HOUSTON - One man who has played a key role in the movement for change in the aftermath of George Floyd’s death is Houston rapper Trae tha Truth.
Before he led a 60,000 person march through the streets of Houston, Trae knew George Floyd from the Houston hip-hop scene and through philanthropy work.
"I was at home asleep," said Trae, recalling last May 25. "I was woke up by my god brother Rod, and he asked me: Was it Floyd?"
Trae says he clearly remembers when he was first told of the now infamous eight minute and 46 second video and realized that was someone he knew.
"When I seen the video—one, I was just disturbed by the video in general," said Trae. "Like, it really, really, really bothered me, but as I heard the voice, I’m like, that’s my people."
It wasn’t clear back, then the movement that was about to form.
"It was of course hard to tell in the beginning because we full of emotions—just the fact of Floyd being killed, but I think as time transpired, we started seeing it grow massively," said Trae.
Eight days after Floyd’s death, Trae tha Truth got with fellow hip-hop artist Bun B to do something special for Floyd’s family: a march through the streets of Houston in Floyd’s honor.
"I told Bun—I said, I think I want to do something for the family," said Trae.
An estimated 60,000 to 80,000 people decided to join.
"At that point a lot of us started feeling like this could be a turning point and a point in history that will change for our culture and everybody who went through the struggle to understand, and everybody who’s even been murdered by police," said Trae. "I mean it’s a change important in so many ways. It brought a lot of people together. It exposed a lot of people for who they really were in a lot of other situations."
Trae says one of those situations was the criminal justice system’s handling of protests he took part in after the police shooting of Breonna Taylor in Louisville, Kentucky later that month.
While some protests got violent, Trae was arrested during a nonviolent "sit-in" outside Kentucky Attorney General Daniel Cameron’s home in July.
"I ended up in jail and got two felonies," said Trae. "I wasn’t fighting nobody. I wasn’t doing nothing. I simply was sitting there."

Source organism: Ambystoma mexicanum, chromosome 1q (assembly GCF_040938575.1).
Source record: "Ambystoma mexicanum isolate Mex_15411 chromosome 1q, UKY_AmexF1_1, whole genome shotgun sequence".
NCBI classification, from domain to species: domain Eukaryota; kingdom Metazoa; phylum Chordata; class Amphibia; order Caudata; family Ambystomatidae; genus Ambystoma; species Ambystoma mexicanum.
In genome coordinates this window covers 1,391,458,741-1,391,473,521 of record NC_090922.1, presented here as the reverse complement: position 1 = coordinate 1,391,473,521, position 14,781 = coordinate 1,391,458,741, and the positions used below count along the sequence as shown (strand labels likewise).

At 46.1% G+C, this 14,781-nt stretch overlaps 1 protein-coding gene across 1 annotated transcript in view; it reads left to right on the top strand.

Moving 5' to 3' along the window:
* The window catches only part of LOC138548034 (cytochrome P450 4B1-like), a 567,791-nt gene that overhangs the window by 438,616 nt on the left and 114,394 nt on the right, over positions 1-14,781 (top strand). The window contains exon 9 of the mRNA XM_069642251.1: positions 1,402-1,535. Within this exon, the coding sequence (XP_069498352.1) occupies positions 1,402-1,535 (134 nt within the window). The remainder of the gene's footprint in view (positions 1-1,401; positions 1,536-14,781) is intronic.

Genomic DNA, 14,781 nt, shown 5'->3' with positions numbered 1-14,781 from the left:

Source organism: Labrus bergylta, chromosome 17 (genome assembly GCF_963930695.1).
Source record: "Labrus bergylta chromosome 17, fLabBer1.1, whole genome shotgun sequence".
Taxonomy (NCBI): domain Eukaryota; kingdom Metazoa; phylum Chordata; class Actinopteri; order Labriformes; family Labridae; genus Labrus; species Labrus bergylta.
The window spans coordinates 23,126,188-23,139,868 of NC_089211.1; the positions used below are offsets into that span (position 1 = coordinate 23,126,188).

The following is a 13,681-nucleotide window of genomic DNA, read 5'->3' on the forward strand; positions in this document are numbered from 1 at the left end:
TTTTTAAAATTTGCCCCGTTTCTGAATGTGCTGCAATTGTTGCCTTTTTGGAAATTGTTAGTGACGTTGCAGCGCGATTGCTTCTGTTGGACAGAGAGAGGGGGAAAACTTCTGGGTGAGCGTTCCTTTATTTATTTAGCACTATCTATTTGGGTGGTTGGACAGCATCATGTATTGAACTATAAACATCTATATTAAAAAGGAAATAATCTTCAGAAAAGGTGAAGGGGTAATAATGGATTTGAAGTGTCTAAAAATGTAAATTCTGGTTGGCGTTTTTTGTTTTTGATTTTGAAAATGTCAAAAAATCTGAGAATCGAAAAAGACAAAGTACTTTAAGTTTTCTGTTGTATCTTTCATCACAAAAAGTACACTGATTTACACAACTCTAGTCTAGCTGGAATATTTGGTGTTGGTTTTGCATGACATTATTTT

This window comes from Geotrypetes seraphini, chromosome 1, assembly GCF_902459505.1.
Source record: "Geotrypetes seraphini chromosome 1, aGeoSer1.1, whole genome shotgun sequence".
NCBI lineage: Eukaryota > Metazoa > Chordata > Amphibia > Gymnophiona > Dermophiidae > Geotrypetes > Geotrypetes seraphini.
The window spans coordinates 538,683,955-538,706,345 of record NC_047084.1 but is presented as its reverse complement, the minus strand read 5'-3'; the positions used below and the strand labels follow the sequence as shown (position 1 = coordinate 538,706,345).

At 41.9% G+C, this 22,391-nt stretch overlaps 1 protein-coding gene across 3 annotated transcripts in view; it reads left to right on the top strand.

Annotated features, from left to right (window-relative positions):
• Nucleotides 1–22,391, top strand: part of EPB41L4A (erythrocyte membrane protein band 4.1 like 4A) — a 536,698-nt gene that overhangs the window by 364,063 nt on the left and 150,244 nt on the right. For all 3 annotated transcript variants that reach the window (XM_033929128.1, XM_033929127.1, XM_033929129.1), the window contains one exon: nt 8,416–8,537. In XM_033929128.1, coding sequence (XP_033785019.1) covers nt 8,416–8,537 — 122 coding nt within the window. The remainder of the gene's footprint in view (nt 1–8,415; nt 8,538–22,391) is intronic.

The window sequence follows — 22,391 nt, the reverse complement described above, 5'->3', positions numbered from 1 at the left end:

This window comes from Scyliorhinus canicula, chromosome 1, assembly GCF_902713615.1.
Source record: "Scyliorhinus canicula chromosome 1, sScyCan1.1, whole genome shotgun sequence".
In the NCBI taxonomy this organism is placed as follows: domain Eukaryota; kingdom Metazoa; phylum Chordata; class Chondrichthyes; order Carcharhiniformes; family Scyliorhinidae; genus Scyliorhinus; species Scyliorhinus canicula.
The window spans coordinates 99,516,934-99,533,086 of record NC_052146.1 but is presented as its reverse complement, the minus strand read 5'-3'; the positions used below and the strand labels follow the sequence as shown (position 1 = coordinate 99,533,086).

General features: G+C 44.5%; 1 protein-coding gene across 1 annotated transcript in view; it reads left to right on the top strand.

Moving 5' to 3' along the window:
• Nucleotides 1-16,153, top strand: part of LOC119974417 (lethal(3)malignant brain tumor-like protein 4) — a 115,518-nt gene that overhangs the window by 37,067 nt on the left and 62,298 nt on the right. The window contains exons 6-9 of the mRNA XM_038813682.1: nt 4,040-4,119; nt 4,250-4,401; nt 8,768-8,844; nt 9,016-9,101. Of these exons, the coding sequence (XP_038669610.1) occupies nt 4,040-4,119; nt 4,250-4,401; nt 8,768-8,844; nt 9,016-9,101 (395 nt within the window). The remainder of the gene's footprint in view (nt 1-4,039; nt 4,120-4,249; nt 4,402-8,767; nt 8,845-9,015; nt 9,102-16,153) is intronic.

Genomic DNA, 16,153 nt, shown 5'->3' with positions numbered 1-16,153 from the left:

Those charges were later dropped.
Trae Tha Truth first crossed paths with George Floyd in the early 2000s.
"I just know Floyd from the hood," said Trae. "I honestly couldn’t even tell you the first time I met him, because we was around each other so much."
Floyd was a big supporter of Trae’s music and charity work, and growing up in Houston’s Third Ward, he made his own rap music, going by "Big Floyd."
"Icon Talks and Porsche were honoring me, and he was there with me," recalls Trae. "And it was said that we were gonna change the world—in which aspect I had no idea at the time. In his aspect, now I understand his part. My part, I’m still working."
Trae was there with some of Floyd’s family when the verdict was read in the Derek Chauvin trial.
"We still were nervous up to the point of them saying, ‘Guilty,’ because we’re so used to things being taken away from us," said Trae. "You know what’s crazy for George Floyd’s trial. They acted like the trial was about his past. It had nothing to do with his past. It had nothing to do with him period as before he got murdered, so how do you justify talking about that majority of the trial when we’re missing the fact of: you killed this man."
Trae shared his thoughts on police in general in the aftermath of the Chauvin trial.
"I can’t speak for every individual cop, because coming from where we come from, some cops actually come from the hood, and some of them understand," said Trae. "If you’re out here for what’s right, I’m not gonna bother you. I’m not gonna come in your space. You don’t come in my space, and we good."
Trae says he believes George Floyd’s race was a factor in his death, but says the movement for justice goes beyond race.
"I’m always gonna defend my people, but I also defend others too," said Trae. "I defend any and everything. If you wrong, you wrong."
His advice to other Americans: "You have to start caring," said Trae. "A lot of people don’t care, ‘cause it doesn’t affect them. It’s very important that you stand for something, stand for something or fall for anything."